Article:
Bariloche, the Lake Tahoe of South America and a Land/Water/Land/Water… passage.
We flew north, leaving the land of glaciers and ice bergs, and landed in San Carlos de Bariloche, on the Argentinian side of the Andes. When we arrived at the airport, this cat was waiting to greet us.
Bariloche is very similar to North Lake Tahoe in so many ways. It’s on a beautiful blue lake, surrounded by pine trees (not native) and mountains and it offers many of the same activities winter and summer – skiing, hiking, rafting, horseback riding, kayaking. There are also many palatial mansions, constructed of large timbers and looking just like Lake Tahoe homes. The light is so sparkling that it brings out the colors of everything. Bariloche is different in that it has hundreds of chocolate shops and the city seems to almost ignore its lake. Also, there are almost no stop signs, street lights, or yield signs on Bariloche streets. When we asked a driver why drivers don´t run into each other, she said the “strongest always wins”. We enjoyed 3 easy days in Bariloche, sightseeing and kayaking on one of its pristeen lakes.
Francisco Moreno is a famous historical figure here, and several people told us that he´s their hero. He was quite a guy. He was an early explorer of Patagonia. In about 1880 he was asked to represent Argentina in the border dispute between Chile and Argentina. Chile was arguing that land should be distributed based on whether the rivers flowing through it go to the Pacific or the Atlantic. Argentina was arguing that the “continental divide” line defined by the highest mountain ridges should be the deciding factor. Moreno tipped the scales in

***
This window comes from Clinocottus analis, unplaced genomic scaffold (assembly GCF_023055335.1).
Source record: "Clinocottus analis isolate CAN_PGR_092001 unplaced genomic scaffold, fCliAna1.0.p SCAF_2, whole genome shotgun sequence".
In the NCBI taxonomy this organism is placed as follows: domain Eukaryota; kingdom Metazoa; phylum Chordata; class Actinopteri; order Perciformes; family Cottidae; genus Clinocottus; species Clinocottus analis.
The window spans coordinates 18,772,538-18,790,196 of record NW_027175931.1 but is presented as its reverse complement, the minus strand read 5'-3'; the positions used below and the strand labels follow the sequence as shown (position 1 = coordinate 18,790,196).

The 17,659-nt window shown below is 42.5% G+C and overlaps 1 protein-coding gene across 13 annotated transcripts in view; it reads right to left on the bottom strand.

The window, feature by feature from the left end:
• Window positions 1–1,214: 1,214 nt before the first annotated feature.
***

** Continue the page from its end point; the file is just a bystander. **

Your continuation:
Argentina´s favor by taking 100 soldiers up into the mountains for a week. The soldiers dug ditches and built dams so an area´s drainage changed from one ocean to the other, thus demonstrating that a border based on drainage could be easily changed. The Argentinian Government offered to pay Moreno in land rather than money for his accomplishment. Moreno agreed, and then promptly wrote a 7 page letter donating the land to make Argentina´s first National Park. He also started a museum and scouting in Argentina, and died broke.
we traveled back across the Andes to Puerto Varas, Chile, taking what´s called the Land and Lakes crossing. It involves 3 boat rides, 3 bus rides, and one short hike. Long ago, before the advent of machinery capable of making roads, this was one of the best routes across the Andes. Now it provides a somewhat adventurous passage through mostly wild country. We chose to stop for a night and a horseback ride half way through. It turned out that the hotel in this wild country was a fairly posh lodge, so we spent a very comfortable night and continued the journey in a massive rain storm the next day.
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